Aerodynes (fixed-wing, rotorcraft)

  • Fixed-wing (airliner)
  • Rotorcraft (helicopter)


  • Satellites
  • Rockets

As illustrated above, flying vehicles, whether designed and built to operate within the earth’s atmosphere or in outer space, require welding. And both pose significant challenges for aviation welding. 

Major Challenges for Aviation Welding

The boundaries of flight are constantly expanding. As passenger numbers and congestion at lower altitudes increase, commercial carriers have turned to lighter aircraft that are easier to operate and more fuel-efficient at higher altitudes. Several factors—including the increased reliance on satellites for communication, weather monitoring, mapping, and the renewed interest in space travel and exploration—have led to the development of new designs for aerospace systems. As a result, the welding industry faces significant challenges in building and maintaining flight vehicles described in the requirements listed below.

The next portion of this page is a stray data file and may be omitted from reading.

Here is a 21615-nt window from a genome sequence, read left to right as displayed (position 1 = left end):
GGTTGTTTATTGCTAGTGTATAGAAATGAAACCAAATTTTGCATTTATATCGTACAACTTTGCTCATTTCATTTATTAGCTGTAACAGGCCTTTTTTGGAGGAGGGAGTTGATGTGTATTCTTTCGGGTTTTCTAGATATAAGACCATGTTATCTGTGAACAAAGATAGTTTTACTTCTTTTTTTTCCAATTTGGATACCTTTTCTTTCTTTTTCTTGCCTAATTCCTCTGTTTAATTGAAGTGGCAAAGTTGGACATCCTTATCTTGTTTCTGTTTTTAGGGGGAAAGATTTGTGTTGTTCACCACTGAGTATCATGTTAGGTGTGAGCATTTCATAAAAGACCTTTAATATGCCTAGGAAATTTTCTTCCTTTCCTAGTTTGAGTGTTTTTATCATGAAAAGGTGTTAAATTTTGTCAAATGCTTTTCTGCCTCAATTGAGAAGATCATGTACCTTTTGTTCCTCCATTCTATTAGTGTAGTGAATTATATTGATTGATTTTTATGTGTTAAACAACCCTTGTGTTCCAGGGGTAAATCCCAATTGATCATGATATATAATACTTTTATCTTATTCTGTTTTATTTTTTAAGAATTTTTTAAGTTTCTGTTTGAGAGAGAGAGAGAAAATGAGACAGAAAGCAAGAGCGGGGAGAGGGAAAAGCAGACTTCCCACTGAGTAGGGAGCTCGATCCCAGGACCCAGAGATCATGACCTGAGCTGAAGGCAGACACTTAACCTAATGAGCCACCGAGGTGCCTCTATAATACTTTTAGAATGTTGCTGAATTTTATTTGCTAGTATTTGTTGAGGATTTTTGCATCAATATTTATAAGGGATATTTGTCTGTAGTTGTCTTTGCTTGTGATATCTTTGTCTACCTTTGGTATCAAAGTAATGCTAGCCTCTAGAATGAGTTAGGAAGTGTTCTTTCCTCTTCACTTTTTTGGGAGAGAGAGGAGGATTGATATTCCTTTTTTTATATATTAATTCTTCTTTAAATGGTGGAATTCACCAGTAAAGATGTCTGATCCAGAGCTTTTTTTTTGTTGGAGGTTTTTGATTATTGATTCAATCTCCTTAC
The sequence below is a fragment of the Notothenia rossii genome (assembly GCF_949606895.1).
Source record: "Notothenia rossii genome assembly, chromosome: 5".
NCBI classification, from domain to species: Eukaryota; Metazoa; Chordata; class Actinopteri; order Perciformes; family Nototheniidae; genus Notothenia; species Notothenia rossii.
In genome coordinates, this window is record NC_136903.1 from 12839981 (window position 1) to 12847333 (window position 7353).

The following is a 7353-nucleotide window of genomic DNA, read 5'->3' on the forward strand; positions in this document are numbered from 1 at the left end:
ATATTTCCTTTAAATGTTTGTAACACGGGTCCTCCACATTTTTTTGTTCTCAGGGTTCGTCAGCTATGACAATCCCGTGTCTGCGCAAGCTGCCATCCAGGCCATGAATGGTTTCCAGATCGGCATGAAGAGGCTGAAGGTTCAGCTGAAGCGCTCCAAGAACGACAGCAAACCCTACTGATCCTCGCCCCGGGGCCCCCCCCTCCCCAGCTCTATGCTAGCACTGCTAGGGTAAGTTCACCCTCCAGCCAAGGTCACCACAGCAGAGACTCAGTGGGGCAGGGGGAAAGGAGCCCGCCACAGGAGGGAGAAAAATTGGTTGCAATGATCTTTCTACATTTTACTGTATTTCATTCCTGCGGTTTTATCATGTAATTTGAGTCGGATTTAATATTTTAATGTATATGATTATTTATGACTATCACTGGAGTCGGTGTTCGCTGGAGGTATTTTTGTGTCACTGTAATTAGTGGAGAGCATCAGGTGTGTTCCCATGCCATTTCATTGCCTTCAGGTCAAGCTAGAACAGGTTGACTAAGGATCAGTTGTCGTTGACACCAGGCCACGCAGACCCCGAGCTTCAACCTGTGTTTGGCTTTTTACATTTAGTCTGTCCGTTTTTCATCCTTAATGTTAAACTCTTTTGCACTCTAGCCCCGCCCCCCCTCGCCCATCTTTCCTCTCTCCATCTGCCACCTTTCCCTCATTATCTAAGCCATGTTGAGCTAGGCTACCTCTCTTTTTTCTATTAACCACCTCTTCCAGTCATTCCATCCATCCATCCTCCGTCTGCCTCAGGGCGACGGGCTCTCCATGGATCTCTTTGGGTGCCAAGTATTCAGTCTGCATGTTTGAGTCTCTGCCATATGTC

Aviation Welding Requirements

Adjusting to more complex designs

In order to build lighter, stronger, and faster aircraft, aluminum and special alloys like titanium, Inconel®, and stainless steel are becoming more prevalent. Additionally, the complexly structured parts created from 3D printing are gaining popularity. These trends make it more difficult to avoid light heat distortion.lved.

Adhering to high safety standards